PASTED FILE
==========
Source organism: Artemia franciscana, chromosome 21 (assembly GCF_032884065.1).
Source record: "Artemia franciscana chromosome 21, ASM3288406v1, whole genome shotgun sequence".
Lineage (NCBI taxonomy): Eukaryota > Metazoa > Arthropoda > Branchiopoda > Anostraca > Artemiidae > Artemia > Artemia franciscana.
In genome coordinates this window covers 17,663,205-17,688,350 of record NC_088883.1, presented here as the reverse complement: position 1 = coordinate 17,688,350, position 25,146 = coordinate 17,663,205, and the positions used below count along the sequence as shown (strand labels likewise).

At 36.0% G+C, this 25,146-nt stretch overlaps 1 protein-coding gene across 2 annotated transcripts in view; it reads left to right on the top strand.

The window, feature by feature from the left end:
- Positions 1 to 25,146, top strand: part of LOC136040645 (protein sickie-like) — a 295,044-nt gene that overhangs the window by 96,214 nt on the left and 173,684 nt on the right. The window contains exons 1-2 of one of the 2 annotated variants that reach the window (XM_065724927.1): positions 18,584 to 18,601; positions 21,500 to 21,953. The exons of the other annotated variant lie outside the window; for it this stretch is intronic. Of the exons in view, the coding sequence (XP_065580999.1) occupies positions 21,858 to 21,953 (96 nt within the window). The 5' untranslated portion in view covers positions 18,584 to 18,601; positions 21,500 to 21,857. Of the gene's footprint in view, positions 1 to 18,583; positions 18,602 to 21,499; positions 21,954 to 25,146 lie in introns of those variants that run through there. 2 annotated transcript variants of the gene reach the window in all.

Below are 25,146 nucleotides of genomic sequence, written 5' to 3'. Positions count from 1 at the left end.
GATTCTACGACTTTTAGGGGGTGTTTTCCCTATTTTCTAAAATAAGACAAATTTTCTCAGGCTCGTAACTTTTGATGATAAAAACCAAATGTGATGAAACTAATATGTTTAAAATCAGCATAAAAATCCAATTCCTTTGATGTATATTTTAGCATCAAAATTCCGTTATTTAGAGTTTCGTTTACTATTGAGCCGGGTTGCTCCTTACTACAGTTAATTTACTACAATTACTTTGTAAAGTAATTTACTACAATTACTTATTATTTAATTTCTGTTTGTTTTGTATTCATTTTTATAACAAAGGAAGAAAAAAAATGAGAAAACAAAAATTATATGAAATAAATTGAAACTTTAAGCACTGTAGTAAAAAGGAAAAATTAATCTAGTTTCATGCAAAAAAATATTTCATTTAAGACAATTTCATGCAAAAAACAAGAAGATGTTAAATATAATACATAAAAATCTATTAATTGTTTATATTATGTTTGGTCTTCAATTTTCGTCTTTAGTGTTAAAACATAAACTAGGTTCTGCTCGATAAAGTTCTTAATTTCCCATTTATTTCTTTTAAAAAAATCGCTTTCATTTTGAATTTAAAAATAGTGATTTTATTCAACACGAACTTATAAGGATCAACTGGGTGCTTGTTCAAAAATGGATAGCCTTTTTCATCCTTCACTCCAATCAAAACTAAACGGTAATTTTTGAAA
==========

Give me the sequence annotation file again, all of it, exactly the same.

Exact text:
Source organism: Artemia franciscana, chromosome 21 (assembly GCF_032884065.1).
Source record: "Artemia franciscana chromosome 21, ASM3288406v1, whole genome shotgun sequence".
Lineage (NCBI taxonomy): Eukaryota > Metazoa > Arthropoda > Branchiopoda > Anostraca > Artemiidae > Artemia > Artemia franciscana.
In genome coordinates this window covers 17,663,205-17,688,350 of record NC_088883.1, presented here as the reverse complement: position 1 = coordinate 17,688,350, position 25,146 = coordinate 17,663,205, and the positions used below count along the sequence as shown (strand labels likewise).

At 36.0% G+C, this 25,146-nt stretch overlaps 1 protein-coding gene across 2 annotated transcripts in view; it reads left to right on the top strand.

The window, feature by feature from the left end:
- Positions 1 to 25,146, top strand: part of LOC136040645 (protein sickie-like) — a 295,044-nt gene that overhangs the window by 96,214 nt on the left and 173,684 nt on the right. The window contains exons 1-2 of one of the 2 annotated variants that reach the window (XM_065724927.1): positions 18,584 to 18,601; positions 21,500 to 21,953. The exons of the other annotated variant lie outside the window; for it this stretch is intronic. Of the exons in view, the coding sequence (XP_065580999.1) occupies positions 21,858 to 21,953 (96 nt within the window). The 5' untranslated portion in view covers positions 18,584 to 18,601; positions 21,500 to 21,857. Of the gene's footprint in view, positions 1 to 18,583; positions 18,602 to 21,499; positions 21,954 to 25,146 lie in introns of those variants that run through there. 2 annotated transcript variants of the gene reach the window in all.

Below are 25,146 nucleotides of genomic sequence, written 5' to 3'. Positions count from 1 at the left end.
GATTCTACGACTTTTAGGGGGTGTTTTCCCTATTTTCTAAAATAAGACAAATTTTCTCAGGCTCGTAACTTTTGATGATAAAAACCAAATGTGATGAAACTAATATGTTTAAAATCAGCATAAAAATCCAATTCCTTTGATGTATATTTTAGCATCAAAATTCCGTTATTTAGAGTTTCGTTTACTATTGAGCCGGGTTGCTCCTTACTACAGTTAATTTACTACAATTACTTTGTAAAGTAATTTACTACAATTACTTATTATTTAATTTCTGTTTGTTTTGTATTCATTTTTATAACAAAGGAAGAAAAAAAATGAGAAAACAAAAATTATATGAAATAAATTGAAACTTTAAGCACTGTAGTAAAAAGGAAAAATTAATCTAGTTTCATGCAAAAAAATATTTCATTTAAGACAATTTCATGCAAAAAACAAGAAGATGTTAAATATAATACATAAAAATCTATTAATTGTTTATATTATGTTTGGTCTTCAATTTTCGTCTTTAGTGTTAAAACATAAACTAGGTTCTGCTCGATAAAGTTCTTAATTTCCCATTTATTTCTTTTAAAAAAATCGCTTTCATTTTGAATTTAAAAATAGTGATTTTATTCAACACGAACTTATAAGGATCAACTGGGTGCTTGTTCAAAAATGGATAGCCTTTTTCATCCTTCACTCCAATCAAAACTAAACGGTAATTTTTGAAA